Soundings : Wastewater sea change
When the first sewer system and wastewater treatment plant in Vineyard history was built in 1972, it was because human waste was bobbing in Edgartown harbor, sent from establishments piping their overflow into the storm drains. The Edgartown wastewater treatment system - for nearly three decades the Island's only such system - was built for the sake of sanitation and the public health.
In the early years, management of the Edgartown plant involved little more than sending someone from the highway department by every few days to be sure the pipes weren't clogged. Testing of effluent was almost unknown - heck, everybody knew what it was. It was sewage.
Now the plant's operators test the effluent every day to ensure it meets government standards for safe drinking water. Plant operators now have to know more than how to drive a truck and unlock a gate: The state test is so stringent that when it was last administered in November, only 27 percent of candidates passed.
When Bill Wilcox, an Island boy then fresh out of Columbia University with a degree in geology, landed a job with the Martha's Vineyard Commission in 1975, one of his first tasks was to help prepare the MVC's 1976 study of water quality on the Island. To read that report today is to be struck by how dramatically our perspective on the water quality issue has changed in a single generation.
The 1976 report includes virtually no discussion of nitrogen, the problem that drives our wastewater treatment efforts on the Island today, the problem that we'll be spending many millions of taxpayer dollars to address in the years ahead.
The water resources chapter of the Island Plan might as well be called the nitrogen chapter - that's how important nitrogen is today.
"The most serious water quality challenge facing the Vineyard," declares the Island Plan in bold type on the chapter's opening page, "is the deterioration of the water quality in our fragile coastal ponds as a result of excessive nitrogen, coming largely from wastewater."
The Vineyard's municipal wastewater treatment plants, begun three decades ago as sanitary facilities, now find themselves on the front lines of an urgent environmental effort - the effort to save our coastal ponds.
For Martha's Vineyard, the story of nitrogen loading and our ponds is the story of global warming, writ small. Our human behavior is damaging the environment, but the systems involved are so complex, and have such delays built into them, that it's hard for us to appreciate the cause-and-effect relationships involved.
Just as global warming has its deniers, the connection between nitrogen and the degradation of the Island's coastal ponds has its local skeptics. In both cases, skepticism is a tempting stance when accepting the truth means changing the way we live and paying to fix the problems we've created.
The good news is that solid science is making headway. As a species, we are learning. And town by Island town, we are beginning to step up and take responsibility for what we must do to bring our ponds back to health.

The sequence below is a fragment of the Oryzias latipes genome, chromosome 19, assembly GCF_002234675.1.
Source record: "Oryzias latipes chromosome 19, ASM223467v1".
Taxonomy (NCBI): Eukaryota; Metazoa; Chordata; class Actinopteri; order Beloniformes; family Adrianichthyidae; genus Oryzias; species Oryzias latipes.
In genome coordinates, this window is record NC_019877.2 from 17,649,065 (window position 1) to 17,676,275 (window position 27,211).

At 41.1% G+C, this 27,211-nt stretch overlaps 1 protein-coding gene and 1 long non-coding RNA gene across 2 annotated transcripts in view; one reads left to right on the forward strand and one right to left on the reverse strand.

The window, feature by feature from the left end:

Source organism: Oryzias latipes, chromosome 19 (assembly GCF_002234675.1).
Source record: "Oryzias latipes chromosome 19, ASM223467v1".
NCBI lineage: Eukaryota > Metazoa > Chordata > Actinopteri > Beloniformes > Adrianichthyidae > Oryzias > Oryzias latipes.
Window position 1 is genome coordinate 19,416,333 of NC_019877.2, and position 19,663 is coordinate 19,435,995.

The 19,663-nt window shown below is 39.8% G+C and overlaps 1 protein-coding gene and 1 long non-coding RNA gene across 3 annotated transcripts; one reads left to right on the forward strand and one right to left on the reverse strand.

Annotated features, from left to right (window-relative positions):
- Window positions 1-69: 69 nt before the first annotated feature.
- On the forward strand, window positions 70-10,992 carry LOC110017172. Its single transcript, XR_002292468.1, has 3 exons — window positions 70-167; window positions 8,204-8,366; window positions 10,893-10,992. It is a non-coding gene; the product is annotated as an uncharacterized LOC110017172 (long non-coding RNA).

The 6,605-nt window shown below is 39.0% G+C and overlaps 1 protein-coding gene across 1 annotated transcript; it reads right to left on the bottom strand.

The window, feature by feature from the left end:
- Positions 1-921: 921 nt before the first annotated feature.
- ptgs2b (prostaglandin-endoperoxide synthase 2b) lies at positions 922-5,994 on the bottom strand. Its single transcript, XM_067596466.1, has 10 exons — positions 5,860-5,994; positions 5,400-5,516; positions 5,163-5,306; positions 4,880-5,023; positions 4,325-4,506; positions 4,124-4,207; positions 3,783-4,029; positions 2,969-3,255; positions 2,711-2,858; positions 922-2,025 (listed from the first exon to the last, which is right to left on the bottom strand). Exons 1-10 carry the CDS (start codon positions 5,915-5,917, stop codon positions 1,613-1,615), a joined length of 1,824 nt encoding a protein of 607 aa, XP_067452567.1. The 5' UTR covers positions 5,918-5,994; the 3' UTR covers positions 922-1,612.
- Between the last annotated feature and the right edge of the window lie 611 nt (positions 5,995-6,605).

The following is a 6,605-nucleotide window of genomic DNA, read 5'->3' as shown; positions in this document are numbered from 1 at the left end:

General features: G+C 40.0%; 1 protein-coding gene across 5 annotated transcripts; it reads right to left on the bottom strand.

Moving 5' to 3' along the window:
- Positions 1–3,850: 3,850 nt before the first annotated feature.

In every down-Island town, municipal wastewater treatment will be at the center of this effort. Edgartown is well on its way to sewering 300 homes in the watershed of Edgartown Great Pond - the goal set by researchers from the Massachusetts Estuaries Project. The Edgartown Meadows subdivision has already been sewered, and voters will be asked this April to approve sewers in Island Grove. After Edgartown Meadows and Island Grove, the town will almost certainly turn its attention to sewering the Ocean Heights and Arbutus Park neighborhoods, which now feed their waste into Sengekontacket.
Oak Bluffs, whose plant has less capacity to accept new wastewater, has purchased acreage adjoining its plant, which will allow for expansion, and is discussing plans to sewer neighborhoods bordering Lagoon Pond.
And Tisbury - well, Tisbury has a problem. As the Island's smallest, most heavily developed town, Tisbury is starved for land on which to set the expanse of a larger wastewater plant. Meanwhile the plant it has was built for the narrow purpose of sewering downtown and the Beach Road, and that plant was nearly at capacity the day it went online.
The diversion of nitrogen from our groundwater by sewering and the treatment of septic waste is the most powerful tool currently available for restoring health to our Island ponds. Each person living with a septic system sends four pounds of nitrogen into the groundwater annually, and a Title 5 septic system removes only 40 percent of that. (Title 5, remember, is part of the state sanitary code - it wasn't written with environmental protection in mind.) Modern wastewater plants like those in Edgartown, Oak Bluffs, and Vineyard Haven remove more than 90 percent.
The core insight of the Island Plan on the issue of water quality - the insight that sets today's perspective so dramatically apart from that of a generation ago - is that ensuring an abundant supply of safe drinking water for Vineyarders is almost trivially easy. The real problem is that our ponds are nearly ten times more sensitive to pollutants than we are, and that if we're going to do right by such magnificent coastal water bodies as Sengekontacket and the Lagoon, Lake Tashmoo and the great ponds along the Island's south shore, we have a great deal of expensive work to do.